So, when the modern person hears Jesus say,

Nothing that enters one from outside can defile that person; but the things that come out from within are what defile. From within people, from their hearts, come evil thoughts, unchastity, theft, murder, adultery, greed, malice, deceit, licentiousness, envy, blasphemy, arrogance, folly. All these evils come from within and they defile (Mk 7: 18-23)

we can’t help but think that he’s endorsing an Ayn Rand, Nietzschian Superman, the one who stands over and against the world, unsullied by its weaknesses.

But consider another German word for the human person. This one from the philosopher Martin Heidegger. Dasein. Literally, it means “being there.” Heidegger’s point was that we don’t enter this world fully formed, as though our true nature were forged on another planet. Instead, we are, from the first moment thrown into an enveloping world. Even as a toddler learns to prattle, it assumes the prejudices, the strengths and the weaknesses, of the world that surrounds it.

The great thinkers of the Enlightenment believed that human reason was universal, transcendent. It didn’t have to bother with history or strangers. Of course the great thinkers of the Enlightenment were white, European, and male; they presumed that the world existed in their image. They never understood that they too were Dasein, thrown into limited, particular worlds.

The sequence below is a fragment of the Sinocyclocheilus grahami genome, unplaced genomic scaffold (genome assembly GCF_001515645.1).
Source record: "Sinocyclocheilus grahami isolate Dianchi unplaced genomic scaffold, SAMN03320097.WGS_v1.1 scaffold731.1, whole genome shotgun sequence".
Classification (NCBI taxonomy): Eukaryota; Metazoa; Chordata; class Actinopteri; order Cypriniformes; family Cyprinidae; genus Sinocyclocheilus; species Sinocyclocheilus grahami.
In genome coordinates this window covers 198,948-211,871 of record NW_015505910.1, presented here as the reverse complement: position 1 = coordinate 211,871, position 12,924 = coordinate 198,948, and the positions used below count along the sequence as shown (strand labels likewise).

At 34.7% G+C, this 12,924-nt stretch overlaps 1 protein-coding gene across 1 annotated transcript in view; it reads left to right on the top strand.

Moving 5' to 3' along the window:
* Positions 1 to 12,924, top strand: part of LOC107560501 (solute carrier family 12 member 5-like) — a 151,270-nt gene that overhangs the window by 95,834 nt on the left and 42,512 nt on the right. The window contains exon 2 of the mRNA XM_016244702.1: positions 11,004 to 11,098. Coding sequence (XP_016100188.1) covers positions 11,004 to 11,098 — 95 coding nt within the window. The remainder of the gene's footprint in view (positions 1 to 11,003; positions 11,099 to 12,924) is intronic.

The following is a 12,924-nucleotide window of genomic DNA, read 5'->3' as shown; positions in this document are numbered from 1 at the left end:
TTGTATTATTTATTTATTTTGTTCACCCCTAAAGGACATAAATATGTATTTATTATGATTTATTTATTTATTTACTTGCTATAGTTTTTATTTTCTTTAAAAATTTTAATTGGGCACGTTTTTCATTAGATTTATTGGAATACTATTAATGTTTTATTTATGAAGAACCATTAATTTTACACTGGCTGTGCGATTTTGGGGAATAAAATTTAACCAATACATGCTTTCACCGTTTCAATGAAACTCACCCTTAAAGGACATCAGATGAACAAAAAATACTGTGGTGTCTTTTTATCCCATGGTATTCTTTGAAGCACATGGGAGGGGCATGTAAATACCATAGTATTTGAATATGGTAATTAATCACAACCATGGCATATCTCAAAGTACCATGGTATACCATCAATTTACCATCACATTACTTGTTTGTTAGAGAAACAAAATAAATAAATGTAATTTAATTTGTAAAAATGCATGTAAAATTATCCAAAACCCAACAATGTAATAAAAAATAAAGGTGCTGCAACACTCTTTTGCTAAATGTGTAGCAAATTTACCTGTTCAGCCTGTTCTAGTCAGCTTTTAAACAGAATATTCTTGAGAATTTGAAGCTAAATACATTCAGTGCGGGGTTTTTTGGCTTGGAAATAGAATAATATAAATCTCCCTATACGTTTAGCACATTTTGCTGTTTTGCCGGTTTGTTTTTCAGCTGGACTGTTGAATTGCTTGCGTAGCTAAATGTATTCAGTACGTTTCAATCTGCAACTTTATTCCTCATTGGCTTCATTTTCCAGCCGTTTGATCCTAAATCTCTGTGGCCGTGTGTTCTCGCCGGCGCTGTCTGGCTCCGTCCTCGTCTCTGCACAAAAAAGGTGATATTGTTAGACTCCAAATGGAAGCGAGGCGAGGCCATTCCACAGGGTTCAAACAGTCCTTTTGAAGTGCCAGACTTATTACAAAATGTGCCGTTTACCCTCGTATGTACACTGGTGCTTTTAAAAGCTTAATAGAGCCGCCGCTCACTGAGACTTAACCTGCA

Today many people speak of being spiritual but not religious. They intend to seek meaning on their own terms. They don’t realize that they are the impoverished offsprings of the Enlightenment, of a cold, isolationist vision of what it means to be human.

Of the “statutes and decrees” he gives them, Moses tells the Israelites,

Observe them carefully, for thus will you give evidence of your wisdom and intelligence to the nations, who will hear of all these statutes and say, 'This great nation is truly a wise and intelligent people.' For what great nation is there that has gods so close to it as the Lord, our God, is to us whenever we call upon him? Or what great nation has statutes and decrees that are as just as this whole law which I am setting before you today? (Dt 4: 6-8).

It’s an ancient, pre-Enlightenment approach to human life, to human spirituality. One hears the same in James, “Humbly welcome the word that has been planted in you and is able to save your souls” (1:21). It’s the belief that one must bind one’s self to something larger than the self. That’s the meaning of Latin root for the word “religion.” (religio = to choose and/or to bind). It may not be the first attribute that comes to mind, but admitting to being religious is, above all, recognizing that we need others, even to find ourselves.

As Larry Tye notes in his Superman: The High Flying History of America’s Most Enduring Superhero (2012), Superman has changed with the times. In recent years, he’s come to question his own identity; he’s fallen in love and been hurt. In short, the Übermensch has become Dasein, someone who has to ask, “What’s it all about? Can someone help me?”

Rev. Terrance W. Klein

Comments

NORMA NUNAG | 9/8/2012 - 3:32pm
It is really true that we need others to find ourselves!  Fr Greg Boyle, S.J. wrote about this in his book,  "Tattoos on the Heart",  and demonstrated it through his project Homeboys Industries.